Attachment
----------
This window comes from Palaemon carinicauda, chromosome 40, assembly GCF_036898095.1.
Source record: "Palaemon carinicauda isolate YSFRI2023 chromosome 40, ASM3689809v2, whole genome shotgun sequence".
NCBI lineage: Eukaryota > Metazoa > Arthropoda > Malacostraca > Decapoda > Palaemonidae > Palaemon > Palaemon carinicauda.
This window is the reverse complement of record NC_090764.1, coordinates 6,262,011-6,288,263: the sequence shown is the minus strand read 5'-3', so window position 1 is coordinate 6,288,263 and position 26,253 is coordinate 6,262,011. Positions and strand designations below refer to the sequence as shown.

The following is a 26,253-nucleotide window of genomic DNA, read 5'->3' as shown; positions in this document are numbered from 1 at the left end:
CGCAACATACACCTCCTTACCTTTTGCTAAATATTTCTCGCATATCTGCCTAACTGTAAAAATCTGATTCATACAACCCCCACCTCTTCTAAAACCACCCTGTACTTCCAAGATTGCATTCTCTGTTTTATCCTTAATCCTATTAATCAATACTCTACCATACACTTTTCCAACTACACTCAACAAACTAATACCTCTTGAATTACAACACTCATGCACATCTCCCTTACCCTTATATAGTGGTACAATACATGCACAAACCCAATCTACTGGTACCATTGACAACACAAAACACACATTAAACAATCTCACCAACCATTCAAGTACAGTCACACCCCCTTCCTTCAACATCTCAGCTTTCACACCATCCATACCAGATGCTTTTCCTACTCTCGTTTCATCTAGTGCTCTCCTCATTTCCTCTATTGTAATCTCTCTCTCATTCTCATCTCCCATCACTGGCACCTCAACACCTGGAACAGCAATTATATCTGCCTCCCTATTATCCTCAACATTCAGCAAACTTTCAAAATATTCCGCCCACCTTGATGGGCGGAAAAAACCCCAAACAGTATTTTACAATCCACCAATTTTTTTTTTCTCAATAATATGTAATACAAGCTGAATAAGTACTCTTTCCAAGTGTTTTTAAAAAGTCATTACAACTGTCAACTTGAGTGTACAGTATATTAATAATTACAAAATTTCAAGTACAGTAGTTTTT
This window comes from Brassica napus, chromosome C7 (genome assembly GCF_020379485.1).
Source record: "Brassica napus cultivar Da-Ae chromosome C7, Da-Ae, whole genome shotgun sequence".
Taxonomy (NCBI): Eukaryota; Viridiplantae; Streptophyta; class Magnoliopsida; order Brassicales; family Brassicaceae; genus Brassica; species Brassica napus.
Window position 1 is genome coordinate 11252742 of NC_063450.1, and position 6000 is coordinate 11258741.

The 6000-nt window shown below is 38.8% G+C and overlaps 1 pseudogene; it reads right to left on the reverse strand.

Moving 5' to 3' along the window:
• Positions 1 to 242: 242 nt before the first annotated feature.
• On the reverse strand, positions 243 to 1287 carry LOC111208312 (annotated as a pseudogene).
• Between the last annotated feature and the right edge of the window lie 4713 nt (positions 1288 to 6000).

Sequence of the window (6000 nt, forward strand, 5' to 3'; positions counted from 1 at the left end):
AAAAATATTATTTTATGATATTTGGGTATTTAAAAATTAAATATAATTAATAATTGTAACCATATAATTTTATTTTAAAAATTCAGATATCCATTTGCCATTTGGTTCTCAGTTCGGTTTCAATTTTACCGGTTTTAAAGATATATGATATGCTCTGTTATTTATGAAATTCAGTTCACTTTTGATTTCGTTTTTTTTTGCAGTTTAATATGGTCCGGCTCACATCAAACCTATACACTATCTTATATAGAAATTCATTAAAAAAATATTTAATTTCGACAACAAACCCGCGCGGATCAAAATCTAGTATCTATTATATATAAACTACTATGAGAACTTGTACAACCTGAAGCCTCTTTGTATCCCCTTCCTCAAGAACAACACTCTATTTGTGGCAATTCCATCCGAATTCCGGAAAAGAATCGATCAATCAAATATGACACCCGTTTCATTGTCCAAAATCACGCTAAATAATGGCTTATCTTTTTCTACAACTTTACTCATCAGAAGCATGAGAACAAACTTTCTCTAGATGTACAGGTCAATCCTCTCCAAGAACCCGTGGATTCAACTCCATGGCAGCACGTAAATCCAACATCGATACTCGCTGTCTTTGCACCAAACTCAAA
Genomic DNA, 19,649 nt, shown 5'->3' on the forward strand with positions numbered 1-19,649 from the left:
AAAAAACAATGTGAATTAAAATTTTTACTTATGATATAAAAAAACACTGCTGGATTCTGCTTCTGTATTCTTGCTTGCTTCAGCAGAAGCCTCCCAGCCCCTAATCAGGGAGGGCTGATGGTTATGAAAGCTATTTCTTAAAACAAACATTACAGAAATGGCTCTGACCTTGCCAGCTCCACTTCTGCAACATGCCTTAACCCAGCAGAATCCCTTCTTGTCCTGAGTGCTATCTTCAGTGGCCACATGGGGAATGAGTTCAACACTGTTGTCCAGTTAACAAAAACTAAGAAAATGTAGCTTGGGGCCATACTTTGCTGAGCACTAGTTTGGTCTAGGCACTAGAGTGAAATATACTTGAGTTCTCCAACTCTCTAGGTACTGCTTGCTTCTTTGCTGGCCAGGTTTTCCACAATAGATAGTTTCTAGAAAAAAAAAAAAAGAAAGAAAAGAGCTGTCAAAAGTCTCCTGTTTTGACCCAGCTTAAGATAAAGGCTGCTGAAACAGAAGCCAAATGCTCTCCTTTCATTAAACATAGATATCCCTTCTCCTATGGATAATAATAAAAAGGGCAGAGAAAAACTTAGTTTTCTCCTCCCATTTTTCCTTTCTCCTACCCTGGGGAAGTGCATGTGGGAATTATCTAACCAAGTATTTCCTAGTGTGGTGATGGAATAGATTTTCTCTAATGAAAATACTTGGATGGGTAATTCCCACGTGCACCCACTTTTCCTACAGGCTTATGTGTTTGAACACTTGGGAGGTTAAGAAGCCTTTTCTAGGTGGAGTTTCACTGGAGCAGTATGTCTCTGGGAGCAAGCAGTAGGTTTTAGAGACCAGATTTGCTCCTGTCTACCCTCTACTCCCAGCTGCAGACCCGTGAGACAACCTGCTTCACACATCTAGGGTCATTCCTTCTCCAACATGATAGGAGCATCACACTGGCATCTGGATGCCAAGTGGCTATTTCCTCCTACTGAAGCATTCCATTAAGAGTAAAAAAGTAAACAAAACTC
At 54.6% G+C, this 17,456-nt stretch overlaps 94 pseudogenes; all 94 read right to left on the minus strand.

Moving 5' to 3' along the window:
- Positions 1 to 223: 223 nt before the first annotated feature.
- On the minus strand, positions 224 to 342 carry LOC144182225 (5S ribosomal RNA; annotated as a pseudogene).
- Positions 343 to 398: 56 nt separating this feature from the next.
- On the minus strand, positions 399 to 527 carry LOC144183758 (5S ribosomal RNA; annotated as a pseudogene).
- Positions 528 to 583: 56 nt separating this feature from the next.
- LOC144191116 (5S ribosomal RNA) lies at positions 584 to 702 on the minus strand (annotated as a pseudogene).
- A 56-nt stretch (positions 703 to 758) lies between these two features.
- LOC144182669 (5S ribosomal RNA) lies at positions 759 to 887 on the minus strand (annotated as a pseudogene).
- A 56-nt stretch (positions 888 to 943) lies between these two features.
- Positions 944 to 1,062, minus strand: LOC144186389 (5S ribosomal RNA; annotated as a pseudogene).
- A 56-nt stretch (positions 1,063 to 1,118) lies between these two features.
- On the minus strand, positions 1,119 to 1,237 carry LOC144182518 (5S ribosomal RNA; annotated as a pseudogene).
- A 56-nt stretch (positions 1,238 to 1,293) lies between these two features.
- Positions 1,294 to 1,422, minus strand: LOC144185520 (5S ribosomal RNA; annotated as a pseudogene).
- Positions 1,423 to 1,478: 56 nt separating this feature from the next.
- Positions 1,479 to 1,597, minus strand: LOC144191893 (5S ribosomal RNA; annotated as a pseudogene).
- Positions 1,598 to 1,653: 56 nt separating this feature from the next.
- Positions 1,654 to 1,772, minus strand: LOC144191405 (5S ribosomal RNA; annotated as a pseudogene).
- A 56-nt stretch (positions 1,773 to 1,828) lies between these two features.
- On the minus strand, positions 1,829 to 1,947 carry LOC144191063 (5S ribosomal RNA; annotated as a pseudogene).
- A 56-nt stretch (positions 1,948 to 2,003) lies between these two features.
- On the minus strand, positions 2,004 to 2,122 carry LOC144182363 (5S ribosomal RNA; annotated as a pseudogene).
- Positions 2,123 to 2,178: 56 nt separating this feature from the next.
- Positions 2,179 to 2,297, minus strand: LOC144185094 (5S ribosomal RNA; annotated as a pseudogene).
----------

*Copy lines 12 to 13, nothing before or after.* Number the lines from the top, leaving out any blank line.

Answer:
Moving 5' to 3' along the window:
• Positions 1 to 242: 242 nt before the first annotated feature.